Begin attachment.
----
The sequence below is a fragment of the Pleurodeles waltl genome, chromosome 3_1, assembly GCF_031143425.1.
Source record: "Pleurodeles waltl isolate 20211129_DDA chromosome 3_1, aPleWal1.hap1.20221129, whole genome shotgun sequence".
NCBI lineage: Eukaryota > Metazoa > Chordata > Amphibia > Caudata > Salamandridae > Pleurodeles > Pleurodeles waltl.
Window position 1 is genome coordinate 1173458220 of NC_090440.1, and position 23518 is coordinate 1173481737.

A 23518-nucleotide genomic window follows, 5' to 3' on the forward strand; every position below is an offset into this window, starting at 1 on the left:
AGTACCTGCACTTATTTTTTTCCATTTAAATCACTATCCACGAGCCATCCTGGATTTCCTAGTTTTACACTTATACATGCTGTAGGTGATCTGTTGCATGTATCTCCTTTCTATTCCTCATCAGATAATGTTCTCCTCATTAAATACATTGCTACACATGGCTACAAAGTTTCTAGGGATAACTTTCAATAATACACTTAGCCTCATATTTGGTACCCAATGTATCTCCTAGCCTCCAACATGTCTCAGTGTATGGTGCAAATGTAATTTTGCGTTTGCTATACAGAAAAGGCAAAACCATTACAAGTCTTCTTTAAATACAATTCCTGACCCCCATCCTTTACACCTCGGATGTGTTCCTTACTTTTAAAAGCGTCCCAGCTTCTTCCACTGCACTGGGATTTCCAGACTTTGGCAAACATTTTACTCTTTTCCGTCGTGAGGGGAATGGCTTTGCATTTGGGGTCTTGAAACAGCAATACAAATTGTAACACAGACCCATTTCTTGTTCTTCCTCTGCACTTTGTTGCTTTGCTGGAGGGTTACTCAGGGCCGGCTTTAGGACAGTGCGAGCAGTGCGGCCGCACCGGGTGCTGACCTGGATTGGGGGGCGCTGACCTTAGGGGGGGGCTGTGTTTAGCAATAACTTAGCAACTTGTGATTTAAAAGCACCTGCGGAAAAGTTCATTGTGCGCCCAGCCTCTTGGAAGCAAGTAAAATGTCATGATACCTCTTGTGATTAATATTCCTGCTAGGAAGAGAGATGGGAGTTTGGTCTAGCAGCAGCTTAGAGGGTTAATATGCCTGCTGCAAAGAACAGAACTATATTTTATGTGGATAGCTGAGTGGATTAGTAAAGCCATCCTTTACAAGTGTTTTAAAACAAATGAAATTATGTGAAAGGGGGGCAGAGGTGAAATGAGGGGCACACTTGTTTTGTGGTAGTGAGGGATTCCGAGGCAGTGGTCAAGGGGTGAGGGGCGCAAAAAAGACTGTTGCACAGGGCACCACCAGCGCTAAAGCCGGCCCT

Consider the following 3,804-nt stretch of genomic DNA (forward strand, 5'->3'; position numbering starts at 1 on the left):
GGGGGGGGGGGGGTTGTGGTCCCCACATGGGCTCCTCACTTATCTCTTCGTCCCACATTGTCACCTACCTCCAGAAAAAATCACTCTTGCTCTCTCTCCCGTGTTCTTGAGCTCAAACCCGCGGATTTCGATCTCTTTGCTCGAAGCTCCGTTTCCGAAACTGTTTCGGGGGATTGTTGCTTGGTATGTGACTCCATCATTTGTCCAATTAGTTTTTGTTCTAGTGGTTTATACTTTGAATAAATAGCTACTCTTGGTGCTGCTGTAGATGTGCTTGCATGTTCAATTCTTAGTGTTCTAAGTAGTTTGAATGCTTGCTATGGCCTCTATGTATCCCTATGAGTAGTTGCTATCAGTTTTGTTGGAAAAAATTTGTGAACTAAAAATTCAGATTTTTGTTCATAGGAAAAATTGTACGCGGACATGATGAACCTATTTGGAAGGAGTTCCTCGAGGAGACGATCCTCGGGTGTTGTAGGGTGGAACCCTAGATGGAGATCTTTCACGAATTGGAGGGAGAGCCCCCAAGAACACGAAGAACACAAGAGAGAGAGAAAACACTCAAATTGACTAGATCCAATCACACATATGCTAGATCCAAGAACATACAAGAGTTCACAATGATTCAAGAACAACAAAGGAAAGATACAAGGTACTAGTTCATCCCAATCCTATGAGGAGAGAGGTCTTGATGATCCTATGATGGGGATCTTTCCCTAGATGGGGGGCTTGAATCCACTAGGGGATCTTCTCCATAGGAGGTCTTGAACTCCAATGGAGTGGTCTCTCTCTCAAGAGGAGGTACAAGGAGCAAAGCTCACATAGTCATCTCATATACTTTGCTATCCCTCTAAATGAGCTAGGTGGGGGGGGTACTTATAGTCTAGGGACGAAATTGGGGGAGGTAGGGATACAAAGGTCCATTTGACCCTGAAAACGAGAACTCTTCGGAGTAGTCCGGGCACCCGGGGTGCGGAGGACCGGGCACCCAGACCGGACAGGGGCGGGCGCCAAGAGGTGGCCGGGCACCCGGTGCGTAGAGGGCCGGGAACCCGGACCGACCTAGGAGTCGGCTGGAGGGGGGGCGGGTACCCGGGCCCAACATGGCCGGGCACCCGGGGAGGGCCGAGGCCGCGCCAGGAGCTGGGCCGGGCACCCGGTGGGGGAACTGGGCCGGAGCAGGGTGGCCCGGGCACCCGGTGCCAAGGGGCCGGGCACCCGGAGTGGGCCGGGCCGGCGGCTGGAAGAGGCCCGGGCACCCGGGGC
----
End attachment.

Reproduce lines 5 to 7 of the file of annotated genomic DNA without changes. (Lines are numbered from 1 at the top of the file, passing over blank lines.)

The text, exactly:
A 23518-nucleotide genomic window follows, 5' to 3' on the forward strand; every position below is an offset into this window, starting at 1 on the left:
AGTACCTGCACTTATTTTTTTCCATTTAAATCACTATCCACGAGCCATCCTGGATTTCCTAGTTTTACACTTATACATGCTGTAGGTGATCTGTTGCATGTATCTCCTTTCTATTCCTCATCAGATAATGTTCTCCTCATTAAATACATTGCTACACATGGCTACAAAGTTTCTAGGGATAACTTTCAATAATACACTTAGCCTCATATTTGGTACCCAATGTATCTCCTAGCCTCCAACATGTCTCAGTGTATGGTGCAAATGTAATTTTGCGTTTGCTATACAGAAAAGGCAAAACCATTACAAGTCTTCTTTAAATACAATTCCTGACCCCCATCCTTTACACCTCGGATGTGTTCCTTACTTTTAAAAGCGTCCCAGCTTCTTCCACTGCACTGGGATTTCCAGACTTTGGCAAACATTTTACTCTTTTCCGTCGTGAGGGGAATGGCTTTGCATTTGGGGTCTTGAAACAGCAATACAAATTGTAACACAGACCCATTTCTTGTTCTTCCTCTGCACTTTGTTGCTTTGCTGGAGGGTTACTCAGGGCCGGCTTTAGGACAGTGCGAGCAGTGCGGCCGCACCGGGTGCTGACCTGGATTGGGGGGCGCTGACCTTAGGGGGGGGCTGTGTTTAGCAATAACTTAGCAACTTGTGATTTAAAAGCACCTGCGGAAAAGTTCATTGTGCGCCCAGCCTCTTGGAAGCAAGTAAAATGTCATGATACCTCTTGTGATTAATATTCCTGCTAGGAAGAGAGATGGGAGTTTGGTCTAGCAGCAGCTTAGAGGGTTAATATGCCTGCTGCAAAGAACAGAACTATATTTTATGTGGATAGCTGAGTGGATTAGTAAAGCCATCCTTTACAAGTGTTTTAAAACAAATGAAATTATGTGAAAGGGGGGCAGAGGTGAAATGAGGGGCACACTTGTTTTGTGGTAGTGAGGGATTCCGAGGCAGTGGTCAAGGGGTGAGGGGCGCAAAAAAGACTGTTGCACAGGGCACCACCAGCGCTAAAGCCGGCCCT

Consider the following 3,804-nt stretch of genomic DNA (forward strand, 5'->3'; position numbering starts at 1 on the left):